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Bee Blog - July 2020

This month's update from local beekeeper Gerald Bushby

Following on from my June Blog, in which after a week's intense bee activity I managed to let a bee sting me, it answered a question that I had been considering for the last year, since the last time I was stung and found that I had developer a severe allergic reaction to bee stings. The question was one that everyone in a similar position must ask their doctor: will it be a worse or a lesser reaction next time? Well with me it was worse. I will perhaps come back to this subject later in the year when hopefully I will have moved on with a solution to my problem.

Back to the bees, I started out in mid May with three active colonies each with their own marked green queens and after one very active week I had finished with three queen less colonies and three nucleus colonies each with a queen all of which I thought were my original green queens.

Circumstantial evidence led me to believe that the swarm I had caught in my own garden was the one that had left one of my hives less than a week earlier, I assumed that they had been looking around for a good new home for the last few days. Sometimes bees just start making a colony out in the open just hanging from a tree. My photograph this month shows just such an attempt by a swarm last year. It is unlikely that such an attempt will survive a winter as happened to the colony in the photograph.

I knew the swarm couldn’t be from one of my other two hives, as I had removed the queen from both of them and bees can not swarm without the queen. The only other possibility was that it was a swarm from another remote colony that had by chance landed in my garden, something that has never happened before.

I had housed the swarm in a 5 frame nucleus box. After moving them to the apiary I shut them in and left them for 24 hours. As I learnt from my experience last year if you don’t shut them in and let them become familiar with their new surroundings they can take exception to it and abscond. A swarm of bees takes everything it needs for its survival for a short time with it when it swarms and leaves its original hive. The bees fill up with honey before they leave and as soon as they take up their new residence they will start building new wax comb. Their aim is to provide the necessary environment for the queen to start laying eggs as soon as possible to build up a viable new colony before the end of the summer.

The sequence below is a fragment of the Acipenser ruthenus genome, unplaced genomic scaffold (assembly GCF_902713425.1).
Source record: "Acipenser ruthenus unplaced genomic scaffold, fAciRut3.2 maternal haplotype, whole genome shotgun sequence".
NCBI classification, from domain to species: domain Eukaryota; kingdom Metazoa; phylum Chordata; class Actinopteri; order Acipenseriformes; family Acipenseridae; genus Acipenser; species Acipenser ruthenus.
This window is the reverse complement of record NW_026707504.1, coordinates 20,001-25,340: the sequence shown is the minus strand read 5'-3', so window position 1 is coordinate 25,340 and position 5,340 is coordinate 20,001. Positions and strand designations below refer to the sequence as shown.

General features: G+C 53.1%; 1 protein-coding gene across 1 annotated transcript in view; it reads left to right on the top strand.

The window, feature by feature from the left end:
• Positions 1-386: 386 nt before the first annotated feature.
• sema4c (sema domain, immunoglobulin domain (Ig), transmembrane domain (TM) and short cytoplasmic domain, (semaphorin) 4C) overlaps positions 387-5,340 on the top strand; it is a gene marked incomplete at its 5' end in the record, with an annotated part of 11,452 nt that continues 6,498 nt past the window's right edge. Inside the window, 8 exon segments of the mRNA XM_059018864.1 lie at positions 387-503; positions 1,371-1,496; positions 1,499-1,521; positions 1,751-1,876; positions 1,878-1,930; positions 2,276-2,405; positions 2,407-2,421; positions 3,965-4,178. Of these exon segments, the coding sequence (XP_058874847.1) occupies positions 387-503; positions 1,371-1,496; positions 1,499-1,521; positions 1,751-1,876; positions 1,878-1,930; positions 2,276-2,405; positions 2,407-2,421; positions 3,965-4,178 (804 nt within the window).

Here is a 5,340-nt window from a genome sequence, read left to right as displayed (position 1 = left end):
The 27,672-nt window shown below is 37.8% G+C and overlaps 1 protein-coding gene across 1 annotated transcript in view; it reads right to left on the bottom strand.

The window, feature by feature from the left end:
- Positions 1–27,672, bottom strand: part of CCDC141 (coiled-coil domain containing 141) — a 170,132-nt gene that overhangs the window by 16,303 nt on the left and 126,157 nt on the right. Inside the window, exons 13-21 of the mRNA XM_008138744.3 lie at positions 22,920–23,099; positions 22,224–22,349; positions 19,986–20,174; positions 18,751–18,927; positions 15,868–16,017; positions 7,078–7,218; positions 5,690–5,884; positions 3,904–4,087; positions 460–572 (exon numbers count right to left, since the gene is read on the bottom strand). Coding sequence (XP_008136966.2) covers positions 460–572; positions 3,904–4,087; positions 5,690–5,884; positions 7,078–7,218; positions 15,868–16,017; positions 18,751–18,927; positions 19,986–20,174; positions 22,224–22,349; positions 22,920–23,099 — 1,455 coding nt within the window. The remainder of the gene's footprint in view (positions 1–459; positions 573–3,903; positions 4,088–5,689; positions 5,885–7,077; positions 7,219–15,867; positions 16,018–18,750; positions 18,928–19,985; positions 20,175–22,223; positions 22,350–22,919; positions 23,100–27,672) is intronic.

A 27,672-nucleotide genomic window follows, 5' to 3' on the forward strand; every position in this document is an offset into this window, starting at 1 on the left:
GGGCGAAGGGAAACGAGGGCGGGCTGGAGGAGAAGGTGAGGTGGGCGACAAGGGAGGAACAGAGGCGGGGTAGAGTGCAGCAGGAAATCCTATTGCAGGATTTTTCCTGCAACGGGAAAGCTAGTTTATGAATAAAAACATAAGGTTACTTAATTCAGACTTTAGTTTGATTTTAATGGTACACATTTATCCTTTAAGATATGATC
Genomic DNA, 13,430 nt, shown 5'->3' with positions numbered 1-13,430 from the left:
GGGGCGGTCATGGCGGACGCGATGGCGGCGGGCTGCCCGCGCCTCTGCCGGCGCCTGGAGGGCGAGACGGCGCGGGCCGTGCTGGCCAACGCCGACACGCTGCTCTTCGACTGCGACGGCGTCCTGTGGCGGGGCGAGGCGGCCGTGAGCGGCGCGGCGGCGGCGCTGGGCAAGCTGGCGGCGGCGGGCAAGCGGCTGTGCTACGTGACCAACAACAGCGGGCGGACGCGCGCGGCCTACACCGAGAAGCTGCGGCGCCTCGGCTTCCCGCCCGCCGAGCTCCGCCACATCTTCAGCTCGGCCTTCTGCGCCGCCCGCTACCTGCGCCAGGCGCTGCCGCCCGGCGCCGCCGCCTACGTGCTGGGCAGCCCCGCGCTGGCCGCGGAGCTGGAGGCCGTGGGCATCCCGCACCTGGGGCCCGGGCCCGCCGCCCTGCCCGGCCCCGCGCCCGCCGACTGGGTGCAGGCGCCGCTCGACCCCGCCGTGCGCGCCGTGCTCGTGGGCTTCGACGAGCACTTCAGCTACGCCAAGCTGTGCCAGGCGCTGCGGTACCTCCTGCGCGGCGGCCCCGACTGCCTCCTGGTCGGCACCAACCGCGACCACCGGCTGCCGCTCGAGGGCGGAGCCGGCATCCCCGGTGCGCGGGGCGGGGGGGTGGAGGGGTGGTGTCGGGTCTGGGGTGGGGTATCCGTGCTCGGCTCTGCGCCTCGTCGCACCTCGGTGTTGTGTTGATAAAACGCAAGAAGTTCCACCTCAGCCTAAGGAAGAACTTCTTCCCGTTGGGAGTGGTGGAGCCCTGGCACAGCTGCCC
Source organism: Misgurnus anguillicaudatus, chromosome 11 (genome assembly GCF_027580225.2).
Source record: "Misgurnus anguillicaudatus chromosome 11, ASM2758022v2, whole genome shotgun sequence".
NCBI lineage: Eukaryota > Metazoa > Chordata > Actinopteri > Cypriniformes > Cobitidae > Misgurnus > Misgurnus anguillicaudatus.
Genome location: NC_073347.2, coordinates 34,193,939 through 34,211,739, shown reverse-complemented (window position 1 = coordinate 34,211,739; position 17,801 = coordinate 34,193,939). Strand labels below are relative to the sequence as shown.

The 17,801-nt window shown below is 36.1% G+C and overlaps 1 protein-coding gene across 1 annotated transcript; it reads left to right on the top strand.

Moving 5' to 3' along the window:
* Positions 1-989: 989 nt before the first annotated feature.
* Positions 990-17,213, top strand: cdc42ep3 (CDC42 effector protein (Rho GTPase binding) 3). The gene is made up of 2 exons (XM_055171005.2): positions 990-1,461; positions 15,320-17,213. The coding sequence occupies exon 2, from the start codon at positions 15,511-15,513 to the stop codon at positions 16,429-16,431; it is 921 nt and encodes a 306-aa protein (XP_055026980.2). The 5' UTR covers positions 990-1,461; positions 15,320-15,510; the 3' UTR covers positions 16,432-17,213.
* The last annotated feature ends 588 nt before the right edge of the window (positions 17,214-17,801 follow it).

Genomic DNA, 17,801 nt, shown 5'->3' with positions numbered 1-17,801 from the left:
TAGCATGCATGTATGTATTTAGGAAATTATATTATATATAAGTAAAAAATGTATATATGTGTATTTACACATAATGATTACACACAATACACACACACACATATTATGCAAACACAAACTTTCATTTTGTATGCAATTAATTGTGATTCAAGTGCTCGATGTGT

24 hours later I opened up the entrance to the nucleus box but covered the opening with a queen excluder. This allowed worker bees to enter and exit but still prevented the queen from leaving still stopping the colony from absconding. I also gave them a feed of a sugar syrup solution to encourage them to draw out the wax foundation on the 5 frames of the nucleus. 24 hours later I inspected again and saw that they had started to draw comb. I took this as a sign that they had accepted the nucleus as their new home. I didn’t think that they would go to the effort of drawing comb if they were unhappy or intended to leave. I removed the queen excluder from the entrance to give them uninterrupted access.

During this inspection I thought I would have a look through the 5 frames to say hello again to my green queen. I had a quick look and didn’t see her. As they were still new to the nucleus I didn’t want to have it open for a long time so I shut it up and left them to themselves. 

A few days later I looked again. Again the same result no marked green queen. A thought struck me. Perhaps the resident queen was not the green marked queen I had assumed it was. I looked more closely and sure enough I saw a queen, not the green queen but an unmarked queen. This was not the swarm from my hive. Even though I thought the possibility remote, it was from a different colony altogether. This was a very active queen moving quickly over the comb. I managed to catch her however, intending to mark her, but somehow she wriggled free and flew off. All other queens I have handled have never wanted to fly, they usually just walk everywhere. This one decided to fly and I had visions of her flying away into the wide blue yonder follower by all the bees in the nucleus; but no she just flew round in a circle dropped down and disappeared into the nucleus entrance. I breathed again. She knew where her home was. I closed up the nucleus and left things to settle down.

A few days later I looked again, found her and marked her white, as I don’t know how old she is, and left the colony to develop in its new home. 

 

 

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